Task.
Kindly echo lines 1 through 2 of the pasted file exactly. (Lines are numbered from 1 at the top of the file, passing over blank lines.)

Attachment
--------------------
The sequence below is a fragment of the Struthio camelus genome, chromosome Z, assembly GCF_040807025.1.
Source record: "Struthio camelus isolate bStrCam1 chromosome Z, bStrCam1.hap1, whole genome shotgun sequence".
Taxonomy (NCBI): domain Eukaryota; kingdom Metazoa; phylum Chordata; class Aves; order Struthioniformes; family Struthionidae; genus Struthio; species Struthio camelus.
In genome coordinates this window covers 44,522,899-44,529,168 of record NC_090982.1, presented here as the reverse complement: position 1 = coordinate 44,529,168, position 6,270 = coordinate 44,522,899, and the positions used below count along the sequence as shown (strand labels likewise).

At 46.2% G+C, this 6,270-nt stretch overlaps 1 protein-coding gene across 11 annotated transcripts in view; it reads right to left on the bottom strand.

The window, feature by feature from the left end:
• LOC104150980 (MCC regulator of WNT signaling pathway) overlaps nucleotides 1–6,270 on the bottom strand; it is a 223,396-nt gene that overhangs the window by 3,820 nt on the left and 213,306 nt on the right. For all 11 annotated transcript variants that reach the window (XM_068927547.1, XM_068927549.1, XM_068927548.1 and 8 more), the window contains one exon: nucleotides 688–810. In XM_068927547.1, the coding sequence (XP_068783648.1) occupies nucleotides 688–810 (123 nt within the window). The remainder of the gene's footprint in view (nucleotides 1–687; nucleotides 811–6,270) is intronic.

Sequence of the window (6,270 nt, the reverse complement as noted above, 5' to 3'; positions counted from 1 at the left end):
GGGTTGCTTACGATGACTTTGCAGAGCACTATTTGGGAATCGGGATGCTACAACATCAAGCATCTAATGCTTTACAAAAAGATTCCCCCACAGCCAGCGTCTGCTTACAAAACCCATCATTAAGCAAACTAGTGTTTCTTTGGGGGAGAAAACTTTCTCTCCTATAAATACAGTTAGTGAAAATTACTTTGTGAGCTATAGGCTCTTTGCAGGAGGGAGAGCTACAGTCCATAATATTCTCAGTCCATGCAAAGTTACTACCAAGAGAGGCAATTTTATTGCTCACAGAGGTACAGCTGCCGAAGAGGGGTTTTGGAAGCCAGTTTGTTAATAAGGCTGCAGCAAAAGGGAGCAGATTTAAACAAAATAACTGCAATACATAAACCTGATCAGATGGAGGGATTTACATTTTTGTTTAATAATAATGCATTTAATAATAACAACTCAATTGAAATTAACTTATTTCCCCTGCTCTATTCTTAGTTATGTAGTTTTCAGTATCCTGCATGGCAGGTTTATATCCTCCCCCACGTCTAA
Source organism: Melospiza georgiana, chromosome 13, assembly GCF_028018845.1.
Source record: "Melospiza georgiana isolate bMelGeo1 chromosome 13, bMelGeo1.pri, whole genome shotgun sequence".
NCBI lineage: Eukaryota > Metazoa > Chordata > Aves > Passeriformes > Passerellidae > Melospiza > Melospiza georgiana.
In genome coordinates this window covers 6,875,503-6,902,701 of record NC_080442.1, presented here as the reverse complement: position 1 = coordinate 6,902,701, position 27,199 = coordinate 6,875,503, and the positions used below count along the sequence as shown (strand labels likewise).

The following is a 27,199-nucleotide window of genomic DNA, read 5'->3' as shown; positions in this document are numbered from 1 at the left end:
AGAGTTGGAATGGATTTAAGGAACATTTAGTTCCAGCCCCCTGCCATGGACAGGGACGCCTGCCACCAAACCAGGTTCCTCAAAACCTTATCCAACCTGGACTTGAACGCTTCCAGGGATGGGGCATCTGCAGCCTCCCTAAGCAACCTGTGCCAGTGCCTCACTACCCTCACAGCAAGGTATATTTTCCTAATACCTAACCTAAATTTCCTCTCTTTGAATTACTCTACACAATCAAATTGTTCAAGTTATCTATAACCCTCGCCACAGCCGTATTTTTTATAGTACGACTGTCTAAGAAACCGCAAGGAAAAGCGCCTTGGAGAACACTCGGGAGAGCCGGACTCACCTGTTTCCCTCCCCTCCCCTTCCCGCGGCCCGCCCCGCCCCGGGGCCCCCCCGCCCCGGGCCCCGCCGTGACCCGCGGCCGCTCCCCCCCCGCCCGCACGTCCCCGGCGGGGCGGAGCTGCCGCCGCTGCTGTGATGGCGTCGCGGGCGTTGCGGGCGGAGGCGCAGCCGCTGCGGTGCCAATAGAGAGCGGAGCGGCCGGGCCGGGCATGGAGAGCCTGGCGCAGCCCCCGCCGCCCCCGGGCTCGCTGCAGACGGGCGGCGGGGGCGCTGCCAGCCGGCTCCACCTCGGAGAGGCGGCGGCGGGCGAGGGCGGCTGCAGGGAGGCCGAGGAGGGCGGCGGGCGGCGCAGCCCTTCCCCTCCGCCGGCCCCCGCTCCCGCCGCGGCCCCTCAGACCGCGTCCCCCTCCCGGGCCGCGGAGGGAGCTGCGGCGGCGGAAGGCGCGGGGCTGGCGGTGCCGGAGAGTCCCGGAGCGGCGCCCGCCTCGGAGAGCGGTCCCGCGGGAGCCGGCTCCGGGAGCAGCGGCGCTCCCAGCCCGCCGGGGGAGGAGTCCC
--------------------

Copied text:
The sequence below is a fragment of the Struthio camelus genome, chromosome Z, assembly GCF_040807025.1.
Source record: "Struthio camelus isolate bStrCam1 chromosome Z, bStrCam1.hap1, whole genome shotgun sequence".